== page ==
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Myall Creek and the psychology of mass murder

Sturma, M. (1985) Myall Creek and the psychology of mass murder. Journal of Australian Studies, 9 (16). pp. 62-70.

Link to Published Version: http://dx.doi.org/10.1080/14443058509386904
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Abstract

The Myall Creek massacre of 1838 is one of the most emotive symbols of European-Aboriginal relations in Australian colonial history. It symbolizes the conflict of the actions of those on the frontier with the ideals espoused by humanitarians and colonial authority. The massacre also raises issues which are not so much symbolic as symptomatic of racial attitudes and indeed human violence. Historians, it seems to me, have adequately explained the nature of racist attitudes, but are still struggling with precisely why and how a mass murder took place. How did the Myall Creek murders come to be capable of committing inhuman acts?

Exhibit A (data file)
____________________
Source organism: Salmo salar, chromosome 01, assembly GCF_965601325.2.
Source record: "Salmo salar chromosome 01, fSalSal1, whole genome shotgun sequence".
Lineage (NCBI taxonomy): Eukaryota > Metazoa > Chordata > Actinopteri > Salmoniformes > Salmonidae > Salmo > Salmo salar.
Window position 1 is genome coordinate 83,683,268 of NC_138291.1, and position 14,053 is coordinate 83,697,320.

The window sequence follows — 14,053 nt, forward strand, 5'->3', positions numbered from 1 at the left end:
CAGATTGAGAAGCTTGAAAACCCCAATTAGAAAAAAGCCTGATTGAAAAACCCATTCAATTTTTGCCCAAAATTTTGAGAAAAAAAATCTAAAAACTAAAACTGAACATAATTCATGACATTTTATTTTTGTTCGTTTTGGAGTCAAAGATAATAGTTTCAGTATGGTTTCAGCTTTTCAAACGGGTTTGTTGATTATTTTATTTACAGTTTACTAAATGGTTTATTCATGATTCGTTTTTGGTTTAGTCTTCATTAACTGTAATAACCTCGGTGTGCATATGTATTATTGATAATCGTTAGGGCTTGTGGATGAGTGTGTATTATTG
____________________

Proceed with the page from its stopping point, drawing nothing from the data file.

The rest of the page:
Publication Type: Journal Article
Publisher: Routledge
URI: http://researchrepository.murdoch.edu.au/id/eprint/19524
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